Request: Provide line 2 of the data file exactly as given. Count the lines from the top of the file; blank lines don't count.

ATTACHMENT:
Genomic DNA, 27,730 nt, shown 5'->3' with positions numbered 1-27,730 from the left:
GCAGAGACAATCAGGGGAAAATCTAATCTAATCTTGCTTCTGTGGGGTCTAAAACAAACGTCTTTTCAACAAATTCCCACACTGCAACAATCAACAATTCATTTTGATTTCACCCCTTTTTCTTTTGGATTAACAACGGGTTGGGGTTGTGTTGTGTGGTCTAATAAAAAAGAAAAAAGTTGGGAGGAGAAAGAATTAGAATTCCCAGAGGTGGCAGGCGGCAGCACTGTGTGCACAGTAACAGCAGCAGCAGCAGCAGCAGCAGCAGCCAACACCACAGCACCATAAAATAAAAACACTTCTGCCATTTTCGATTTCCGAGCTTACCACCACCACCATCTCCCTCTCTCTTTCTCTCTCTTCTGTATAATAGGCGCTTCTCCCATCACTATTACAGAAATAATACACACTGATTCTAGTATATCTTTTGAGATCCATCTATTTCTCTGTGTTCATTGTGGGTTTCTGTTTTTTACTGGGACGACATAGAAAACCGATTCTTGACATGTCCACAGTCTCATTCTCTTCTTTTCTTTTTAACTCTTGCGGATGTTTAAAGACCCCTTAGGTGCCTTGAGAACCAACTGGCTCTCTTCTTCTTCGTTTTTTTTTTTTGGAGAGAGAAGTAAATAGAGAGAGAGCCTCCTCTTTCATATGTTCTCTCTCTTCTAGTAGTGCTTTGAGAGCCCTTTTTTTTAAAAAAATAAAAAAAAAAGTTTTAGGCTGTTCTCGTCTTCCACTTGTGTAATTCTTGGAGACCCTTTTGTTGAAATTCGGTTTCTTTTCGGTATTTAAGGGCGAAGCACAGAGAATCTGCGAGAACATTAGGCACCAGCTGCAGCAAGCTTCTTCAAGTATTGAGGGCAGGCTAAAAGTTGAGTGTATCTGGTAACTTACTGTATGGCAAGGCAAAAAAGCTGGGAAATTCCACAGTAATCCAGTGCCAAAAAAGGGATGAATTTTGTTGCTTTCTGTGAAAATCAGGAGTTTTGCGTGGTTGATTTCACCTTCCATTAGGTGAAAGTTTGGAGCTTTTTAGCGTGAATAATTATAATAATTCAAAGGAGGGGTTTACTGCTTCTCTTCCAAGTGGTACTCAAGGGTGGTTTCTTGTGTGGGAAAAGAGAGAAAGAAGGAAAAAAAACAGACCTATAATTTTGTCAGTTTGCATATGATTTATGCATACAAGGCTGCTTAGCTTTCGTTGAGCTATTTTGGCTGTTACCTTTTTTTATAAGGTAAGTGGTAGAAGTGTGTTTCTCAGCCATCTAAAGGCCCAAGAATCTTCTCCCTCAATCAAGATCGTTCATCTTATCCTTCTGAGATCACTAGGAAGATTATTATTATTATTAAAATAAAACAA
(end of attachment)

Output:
GCAGAGACAATCAGGGGAAAATCTAATCTAATCTTGCTTCTGTGGGGTCTAAAACAAACGTCTTTTCAACAAATTCCCACACTGCAACAATCAACAATTCATTTTGATTTCACCCCTTTTTCTTTTGGATTAACAACGGGTTGGGGTTGTGTTGTGTGGTCTAATAAAAAAGAAAAAAGTTGGGAGGAGAAAGAATTAGAATTCCCAGAGGTGGCAGGCGGCAGCACTGTGTGCACAGTAACAGCAGCAGCAGCAGCAGCAGCAGCAGCCAACACCACAGCACCATAAAATAAAAACACTTCTGCCATTTTCGATTTCCGAGCTTACCACCACCACCATCTCCCTCTCTCTTTCTCTCTCTTCTGTATAATAGGCGCTTCTCCCATCACTATTACAGAAATAATACACACTGATTCTAGTATATCTTTTGAGATCCATCTATTTCTCTGTGTTCATTGTGGGTTTCTGTTTTTTACTGGGACGACATAGAAAACCGATTCTTGACATGTCCACAGTCTCATTCTCTTCTTTTCTTTTTAACTCTTGCGGATGTTTAAAGACCCCTTAGGTGCCTTGAGAACCAACTGGCTCTCTTCTTCTTCGTTTTTTTTTTTTGGAGAGAGAAGTAAATAGAGAGAGAGCCTCCTCTTTCATATGTTCTCTCTCTTCTAGTAGTGCTTTGAGAGCCCTTTTTTTTAAAAAAATAAAAAAAAAAGTTTTAGGCTGTTCTCGTCTTCCACTTGTGTAATTCTTGGAGACCCTTTTGTTGAAATTCGGTTTCTTTTCGGTATTTAAGGGCGAAGCACAGAGAATCTGCGAGAACATTAGGCACCAGCTGCAGCAAGCTTCTTCAAGTATTGAGGGCAGGCTAAAAGTTGAGTGTATCTGGTAACTTACTGTATGGCAAGGCAAAAAAGCTGGGAAATTCCACAGTAATCCAGTGCCAAAAAAGGGATGAATTTTGTTGCTTTCTGTGAAAATCAGGAGTTTTGCGTGGTTGATTTCACCTTCCATTAGGTGAAAGTTTGGAGCTTTTTAGCGTGAATAATTATAATAATTCAAAGGAGGGGTTTACTGCTTCTCTTCCAAGTGGTACTCAAGGGTGGTTTCTTGTGTGGGAAAAGAGAGAAAGAAGGAAAAAAAACAGACCTATAATTTTGTCAGTTTGCATATGATTTATGCATACAAGGCTGCTTAGCTTTCGTTGAGCTATTTTGGCTGTTACCTTTTTTTATAAGGTAAGTGGTAGAAGTGTGTTTCTCAGCCATCTAAAGGCCCAAGAATCTTCTCCCTCAATCAAGATCGTTCATCTTATCCTTCTGAGATCACTAGGAAGATTATTATTATTATTAAAATAAAACAA